The task force is the fourth big mission supporting the administration’s religious freedom agenda. Sessions said in the July 30 summit meeting, “[The Founding Fathers] clearly recognized that an individual’s relationship to God is a natural right and precedes the existence of the state, and is not subject to state control.” This statement ties the agenda to the “Make America Great, again” campaign.

Shortly after the announcement, Tony Perkins of the Family Research Council stated, “I commend President Trump and AG Sessions for safeguarding the freedom to live out one’s faith in all areas of society without government punishment or intimidation. History makes clear, religious freedom is the key to a strong, stable & successful nation.” Founded in 1983, the FRC’s mission is to “advance faith, family, and freedom in public policy and the culture from a Christian worldview.”

While FRC and other similar Christian advocacy groups support the administration’s latest move, civil rights organizations spoke out firmly against it.

Liz Hayes of Americans United for the Separation of Church and State (AU) wrote in a blog post: “What Sessions really means is that the Trump administration is committed to an agenda of preserving the power of the Christian fundamentalists who carried Trump into office and who want to use their religious beliefs as justification to discriminate against women, LGBTQ people, religious minorities and anyone else who doesn’t conform with their narrow vision of Christianity.”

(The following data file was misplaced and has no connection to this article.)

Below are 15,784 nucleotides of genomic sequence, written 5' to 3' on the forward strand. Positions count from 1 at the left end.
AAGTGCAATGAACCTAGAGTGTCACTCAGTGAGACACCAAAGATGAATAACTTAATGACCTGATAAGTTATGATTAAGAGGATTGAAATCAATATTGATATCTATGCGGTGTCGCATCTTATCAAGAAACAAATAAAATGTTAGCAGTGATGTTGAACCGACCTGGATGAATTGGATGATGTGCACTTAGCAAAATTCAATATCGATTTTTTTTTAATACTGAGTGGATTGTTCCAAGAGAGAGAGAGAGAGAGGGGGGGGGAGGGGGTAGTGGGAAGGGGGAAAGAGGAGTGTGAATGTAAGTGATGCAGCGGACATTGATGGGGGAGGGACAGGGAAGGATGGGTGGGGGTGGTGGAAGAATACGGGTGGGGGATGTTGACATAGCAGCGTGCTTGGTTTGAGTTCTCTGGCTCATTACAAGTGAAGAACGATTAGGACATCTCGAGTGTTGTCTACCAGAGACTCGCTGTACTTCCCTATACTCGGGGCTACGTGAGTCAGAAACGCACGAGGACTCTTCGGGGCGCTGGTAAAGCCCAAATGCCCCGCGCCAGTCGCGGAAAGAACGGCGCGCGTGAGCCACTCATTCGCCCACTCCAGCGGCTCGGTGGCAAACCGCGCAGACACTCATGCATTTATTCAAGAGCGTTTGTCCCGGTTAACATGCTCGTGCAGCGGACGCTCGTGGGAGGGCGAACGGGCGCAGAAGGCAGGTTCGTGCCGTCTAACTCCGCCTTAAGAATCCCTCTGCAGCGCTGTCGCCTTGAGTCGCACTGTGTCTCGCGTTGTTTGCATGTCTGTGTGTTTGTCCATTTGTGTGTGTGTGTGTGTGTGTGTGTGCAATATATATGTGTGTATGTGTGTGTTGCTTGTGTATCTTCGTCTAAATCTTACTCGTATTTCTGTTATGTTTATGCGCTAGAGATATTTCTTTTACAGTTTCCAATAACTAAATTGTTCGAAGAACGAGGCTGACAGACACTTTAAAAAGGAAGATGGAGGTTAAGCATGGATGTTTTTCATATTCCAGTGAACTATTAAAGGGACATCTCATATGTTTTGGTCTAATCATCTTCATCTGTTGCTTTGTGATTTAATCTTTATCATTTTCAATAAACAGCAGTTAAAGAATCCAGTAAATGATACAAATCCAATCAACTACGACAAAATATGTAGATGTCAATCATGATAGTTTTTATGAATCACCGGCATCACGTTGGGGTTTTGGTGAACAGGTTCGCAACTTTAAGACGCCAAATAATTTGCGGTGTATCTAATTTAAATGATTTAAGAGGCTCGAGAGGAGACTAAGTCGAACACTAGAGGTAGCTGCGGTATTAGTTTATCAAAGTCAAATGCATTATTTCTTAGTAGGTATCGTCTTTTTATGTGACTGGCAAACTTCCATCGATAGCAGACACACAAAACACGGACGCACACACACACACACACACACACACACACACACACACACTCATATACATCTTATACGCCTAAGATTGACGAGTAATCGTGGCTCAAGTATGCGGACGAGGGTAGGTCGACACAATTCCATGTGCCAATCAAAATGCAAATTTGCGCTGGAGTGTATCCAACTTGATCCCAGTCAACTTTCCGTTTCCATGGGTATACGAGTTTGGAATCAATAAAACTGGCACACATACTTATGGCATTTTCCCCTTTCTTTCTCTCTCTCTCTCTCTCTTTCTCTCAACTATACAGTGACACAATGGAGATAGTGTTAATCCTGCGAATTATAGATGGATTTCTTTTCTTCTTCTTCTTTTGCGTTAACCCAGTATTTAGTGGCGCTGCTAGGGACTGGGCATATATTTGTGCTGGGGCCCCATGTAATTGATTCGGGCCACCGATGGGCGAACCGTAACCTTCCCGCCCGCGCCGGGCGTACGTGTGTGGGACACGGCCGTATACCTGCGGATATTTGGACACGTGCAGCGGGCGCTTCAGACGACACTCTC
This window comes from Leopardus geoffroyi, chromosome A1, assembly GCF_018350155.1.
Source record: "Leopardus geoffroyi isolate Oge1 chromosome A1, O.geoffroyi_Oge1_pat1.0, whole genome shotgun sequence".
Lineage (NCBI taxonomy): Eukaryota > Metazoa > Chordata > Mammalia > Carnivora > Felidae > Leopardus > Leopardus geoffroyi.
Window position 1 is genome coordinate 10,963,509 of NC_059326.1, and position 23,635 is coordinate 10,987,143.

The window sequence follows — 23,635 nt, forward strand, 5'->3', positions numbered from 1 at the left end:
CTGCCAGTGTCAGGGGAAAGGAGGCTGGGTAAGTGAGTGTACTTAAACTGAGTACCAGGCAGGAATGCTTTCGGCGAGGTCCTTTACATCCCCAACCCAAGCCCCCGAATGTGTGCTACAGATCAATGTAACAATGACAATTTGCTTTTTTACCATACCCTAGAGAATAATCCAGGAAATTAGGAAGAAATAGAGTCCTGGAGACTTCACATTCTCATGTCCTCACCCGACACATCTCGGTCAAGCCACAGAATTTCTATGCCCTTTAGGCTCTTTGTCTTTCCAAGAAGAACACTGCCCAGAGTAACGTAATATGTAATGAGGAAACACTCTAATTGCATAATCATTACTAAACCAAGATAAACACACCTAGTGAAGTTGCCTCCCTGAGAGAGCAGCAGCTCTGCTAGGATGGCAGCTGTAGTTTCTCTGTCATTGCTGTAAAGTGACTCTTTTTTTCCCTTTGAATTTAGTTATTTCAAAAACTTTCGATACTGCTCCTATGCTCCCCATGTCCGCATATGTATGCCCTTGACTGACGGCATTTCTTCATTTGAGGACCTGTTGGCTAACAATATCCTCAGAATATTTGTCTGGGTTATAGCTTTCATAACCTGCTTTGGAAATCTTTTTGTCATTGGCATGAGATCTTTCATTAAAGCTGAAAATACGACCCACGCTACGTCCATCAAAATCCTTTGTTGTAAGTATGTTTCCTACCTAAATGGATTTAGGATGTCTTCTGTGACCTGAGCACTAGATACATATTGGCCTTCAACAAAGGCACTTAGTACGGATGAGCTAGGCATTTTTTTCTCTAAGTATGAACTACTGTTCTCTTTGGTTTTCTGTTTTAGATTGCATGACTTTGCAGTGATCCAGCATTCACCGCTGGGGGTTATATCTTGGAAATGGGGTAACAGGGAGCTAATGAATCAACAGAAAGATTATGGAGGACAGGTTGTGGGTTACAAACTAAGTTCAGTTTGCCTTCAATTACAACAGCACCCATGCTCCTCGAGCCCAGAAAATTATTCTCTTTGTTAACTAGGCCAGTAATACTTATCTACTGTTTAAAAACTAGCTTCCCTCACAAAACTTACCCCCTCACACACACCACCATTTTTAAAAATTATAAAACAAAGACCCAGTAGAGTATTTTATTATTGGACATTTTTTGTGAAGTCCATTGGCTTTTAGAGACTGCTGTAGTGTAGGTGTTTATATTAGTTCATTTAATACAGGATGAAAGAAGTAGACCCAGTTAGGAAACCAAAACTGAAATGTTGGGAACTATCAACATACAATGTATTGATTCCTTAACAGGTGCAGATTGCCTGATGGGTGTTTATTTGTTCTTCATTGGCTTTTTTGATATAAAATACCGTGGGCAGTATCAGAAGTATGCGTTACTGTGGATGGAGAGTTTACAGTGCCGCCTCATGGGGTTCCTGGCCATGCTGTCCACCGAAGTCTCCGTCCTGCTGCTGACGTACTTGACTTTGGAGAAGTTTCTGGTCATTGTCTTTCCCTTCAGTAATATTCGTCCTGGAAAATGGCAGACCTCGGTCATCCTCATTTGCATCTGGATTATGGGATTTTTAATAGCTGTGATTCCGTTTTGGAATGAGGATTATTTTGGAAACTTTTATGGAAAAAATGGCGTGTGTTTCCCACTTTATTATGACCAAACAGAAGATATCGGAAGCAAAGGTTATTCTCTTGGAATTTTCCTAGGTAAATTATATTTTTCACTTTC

Hayes joined others in noting obvious similarities in the cases mentioned in Sessions’ speech. Rachel Laser, president and CEO of AU, said in a press release, “The event by the Justice Department offends the true meaning of religious freedom. Far from seeking to safeguard religious freedom, Trump, Sessions and their allies are hard at work trying to destroy that precious right by favoring the religious views of a select few at the expense of religious freedom for all Americans. They seek religious freedom for some, not for all.”